large (comparative larger, superlative largest)
- Of considerable or relatively great size or extent.
- Russia is a large country. The fruit-fly has large eyes for its body size. He has a large collection of stamps.
- (obsolete) Abundant; ample.
- 1667, John Milton, “Book 5”, in Paradise Lost. A Poem Written in Ten Books, London: Printed [by Samuel Simmons], and are to be sold by Peter Parker […] [a]nd by Robert Boulter […] [a]nd Matthias Walker, […], OCLC 228722708 ↗; republished as Paradise Lost in Ten Books: The Text Exactly Reproduced from the First Edition of 1667: […], London: Basil Montagu Pickering […], 1873, OCLC 230729554 ↗:
- We have yet large day.
- (archaic) Full in statement; diffuse; profuse.
- I might be very large upon the importance and advantages of education.
- (obsolete) Free; unencumbered.
- Of burdens all he set the Paynims large.
- (obsolete) Unrestrained by decorum; said of language.
- 1598–1599 (first performance), William Shakespeare, “Much Adoe about Nothing”, in Mr. William Shakespeares Comedies, Histories, & Tragedies: Published According to the True Originall Copies (First Folio), London: Printed by Isaac Iaggard, and Ed[ward] Blount, published 1623, OCLC 606515358 ↗, [Act II, scene iii]:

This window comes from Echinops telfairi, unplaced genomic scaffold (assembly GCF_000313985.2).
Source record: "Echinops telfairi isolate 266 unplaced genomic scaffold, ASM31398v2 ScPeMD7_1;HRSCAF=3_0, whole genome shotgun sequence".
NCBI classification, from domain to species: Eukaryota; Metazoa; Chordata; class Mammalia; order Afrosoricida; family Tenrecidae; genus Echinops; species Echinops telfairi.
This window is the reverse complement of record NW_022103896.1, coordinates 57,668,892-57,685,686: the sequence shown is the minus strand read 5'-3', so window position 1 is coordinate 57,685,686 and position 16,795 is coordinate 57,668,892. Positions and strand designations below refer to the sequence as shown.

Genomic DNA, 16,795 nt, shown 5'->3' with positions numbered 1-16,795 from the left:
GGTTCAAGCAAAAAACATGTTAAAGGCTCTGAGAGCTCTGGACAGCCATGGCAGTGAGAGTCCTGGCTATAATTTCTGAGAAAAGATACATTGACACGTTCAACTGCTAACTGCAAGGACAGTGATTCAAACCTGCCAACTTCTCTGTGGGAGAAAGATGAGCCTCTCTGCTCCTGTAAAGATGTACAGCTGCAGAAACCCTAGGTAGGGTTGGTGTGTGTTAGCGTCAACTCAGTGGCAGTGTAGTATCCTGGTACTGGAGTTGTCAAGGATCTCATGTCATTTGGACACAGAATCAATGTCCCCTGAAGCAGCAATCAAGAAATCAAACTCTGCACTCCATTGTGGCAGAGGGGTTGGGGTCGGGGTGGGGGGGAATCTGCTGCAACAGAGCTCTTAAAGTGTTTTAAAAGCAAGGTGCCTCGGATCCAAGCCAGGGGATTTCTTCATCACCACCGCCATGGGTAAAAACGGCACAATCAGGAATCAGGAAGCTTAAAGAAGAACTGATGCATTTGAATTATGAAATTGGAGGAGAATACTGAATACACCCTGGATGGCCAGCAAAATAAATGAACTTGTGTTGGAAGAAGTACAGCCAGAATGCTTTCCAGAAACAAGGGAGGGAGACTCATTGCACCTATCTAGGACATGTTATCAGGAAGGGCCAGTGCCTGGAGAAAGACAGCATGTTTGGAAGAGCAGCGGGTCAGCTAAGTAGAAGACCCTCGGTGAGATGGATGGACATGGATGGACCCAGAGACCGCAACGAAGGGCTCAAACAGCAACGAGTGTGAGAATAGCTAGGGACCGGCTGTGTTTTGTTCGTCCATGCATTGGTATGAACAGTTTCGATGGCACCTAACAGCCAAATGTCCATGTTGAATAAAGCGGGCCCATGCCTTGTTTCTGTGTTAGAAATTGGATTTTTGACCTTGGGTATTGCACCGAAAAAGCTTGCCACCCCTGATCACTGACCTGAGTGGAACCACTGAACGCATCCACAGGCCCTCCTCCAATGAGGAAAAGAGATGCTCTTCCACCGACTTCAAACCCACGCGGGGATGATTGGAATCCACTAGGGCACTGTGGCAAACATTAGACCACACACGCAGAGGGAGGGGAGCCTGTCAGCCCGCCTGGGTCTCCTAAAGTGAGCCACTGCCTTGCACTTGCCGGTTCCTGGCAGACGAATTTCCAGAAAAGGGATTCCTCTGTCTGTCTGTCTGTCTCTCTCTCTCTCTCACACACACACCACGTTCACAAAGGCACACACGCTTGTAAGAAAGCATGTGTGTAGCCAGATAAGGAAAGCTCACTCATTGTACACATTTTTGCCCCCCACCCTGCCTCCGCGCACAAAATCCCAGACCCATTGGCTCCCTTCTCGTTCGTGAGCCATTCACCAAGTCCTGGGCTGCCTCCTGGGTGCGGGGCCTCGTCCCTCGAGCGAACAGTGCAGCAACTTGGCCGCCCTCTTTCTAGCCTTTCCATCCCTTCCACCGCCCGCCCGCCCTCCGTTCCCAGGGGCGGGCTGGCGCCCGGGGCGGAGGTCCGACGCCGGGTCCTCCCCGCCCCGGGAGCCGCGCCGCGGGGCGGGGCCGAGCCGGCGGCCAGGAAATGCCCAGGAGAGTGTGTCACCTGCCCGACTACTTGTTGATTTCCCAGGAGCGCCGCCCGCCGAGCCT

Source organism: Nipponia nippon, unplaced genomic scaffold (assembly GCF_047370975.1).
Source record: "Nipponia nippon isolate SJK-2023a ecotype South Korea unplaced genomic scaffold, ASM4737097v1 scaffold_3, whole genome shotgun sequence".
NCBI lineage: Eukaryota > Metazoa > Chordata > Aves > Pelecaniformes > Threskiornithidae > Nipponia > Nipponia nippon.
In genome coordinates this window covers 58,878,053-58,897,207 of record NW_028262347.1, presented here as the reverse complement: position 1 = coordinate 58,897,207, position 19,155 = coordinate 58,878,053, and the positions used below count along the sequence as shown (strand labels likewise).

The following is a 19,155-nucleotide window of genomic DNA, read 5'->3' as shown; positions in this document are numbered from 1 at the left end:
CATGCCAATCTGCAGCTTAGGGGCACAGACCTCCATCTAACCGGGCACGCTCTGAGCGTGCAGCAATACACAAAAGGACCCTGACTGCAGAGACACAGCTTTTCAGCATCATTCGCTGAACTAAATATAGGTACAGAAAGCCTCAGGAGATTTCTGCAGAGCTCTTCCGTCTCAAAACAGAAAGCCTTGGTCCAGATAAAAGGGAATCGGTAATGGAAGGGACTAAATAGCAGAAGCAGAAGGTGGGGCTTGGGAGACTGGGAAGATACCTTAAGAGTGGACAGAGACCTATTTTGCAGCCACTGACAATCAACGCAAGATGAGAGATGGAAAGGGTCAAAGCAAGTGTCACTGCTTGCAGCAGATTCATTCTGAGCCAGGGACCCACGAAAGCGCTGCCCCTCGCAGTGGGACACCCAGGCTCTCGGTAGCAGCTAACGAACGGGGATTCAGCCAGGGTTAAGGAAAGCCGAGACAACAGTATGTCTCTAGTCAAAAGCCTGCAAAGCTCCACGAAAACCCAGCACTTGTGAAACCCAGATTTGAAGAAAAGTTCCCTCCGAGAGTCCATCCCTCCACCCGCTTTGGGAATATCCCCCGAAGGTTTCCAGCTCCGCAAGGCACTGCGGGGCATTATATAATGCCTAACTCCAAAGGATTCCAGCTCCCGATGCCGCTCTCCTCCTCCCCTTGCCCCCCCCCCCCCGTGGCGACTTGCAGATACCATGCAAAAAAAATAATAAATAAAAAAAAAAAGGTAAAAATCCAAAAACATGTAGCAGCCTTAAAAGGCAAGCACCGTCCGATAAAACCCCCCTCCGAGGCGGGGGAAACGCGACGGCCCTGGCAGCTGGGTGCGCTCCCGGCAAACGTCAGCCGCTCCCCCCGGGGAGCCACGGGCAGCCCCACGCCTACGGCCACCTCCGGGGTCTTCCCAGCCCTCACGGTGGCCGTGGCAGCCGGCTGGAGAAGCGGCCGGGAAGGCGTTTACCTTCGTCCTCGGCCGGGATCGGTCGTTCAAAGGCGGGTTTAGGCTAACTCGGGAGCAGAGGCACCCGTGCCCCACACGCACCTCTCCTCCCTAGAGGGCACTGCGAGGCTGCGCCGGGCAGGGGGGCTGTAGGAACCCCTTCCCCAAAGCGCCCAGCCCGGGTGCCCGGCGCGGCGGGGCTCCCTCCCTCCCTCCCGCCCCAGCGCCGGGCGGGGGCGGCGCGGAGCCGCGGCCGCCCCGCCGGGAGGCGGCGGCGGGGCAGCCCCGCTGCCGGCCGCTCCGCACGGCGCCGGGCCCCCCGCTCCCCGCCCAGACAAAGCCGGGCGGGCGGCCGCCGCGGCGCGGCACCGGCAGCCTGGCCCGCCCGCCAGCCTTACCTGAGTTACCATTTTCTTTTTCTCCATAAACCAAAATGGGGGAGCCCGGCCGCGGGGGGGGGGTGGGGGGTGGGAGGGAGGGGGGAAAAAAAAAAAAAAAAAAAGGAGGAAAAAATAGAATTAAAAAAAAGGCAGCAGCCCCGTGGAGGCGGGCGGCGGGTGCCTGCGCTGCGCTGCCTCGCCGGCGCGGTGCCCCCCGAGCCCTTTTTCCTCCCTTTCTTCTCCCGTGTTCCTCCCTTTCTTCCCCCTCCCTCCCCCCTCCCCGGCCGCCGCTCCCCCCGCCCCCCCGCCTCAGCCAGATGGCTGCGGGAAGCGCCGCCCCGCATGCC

- Some large jests he will make.
- (nautical) Crossing the line of a ship's course in a favorable direction; said of the wind when it is abeam, or between the beam and the quarter.
- (music, obsolete) An old musical note, equal to two longas, four breves, or eight semibreves.
- (obsolete) Liberality, generosity.
- (slang, plural: large) A thousand dollars/pounds.
- Getting a car tricked out like that will cost you 50 large.
- A large serving of something.
- One small coffee and two larges, please.
- (nautical) Before the wind.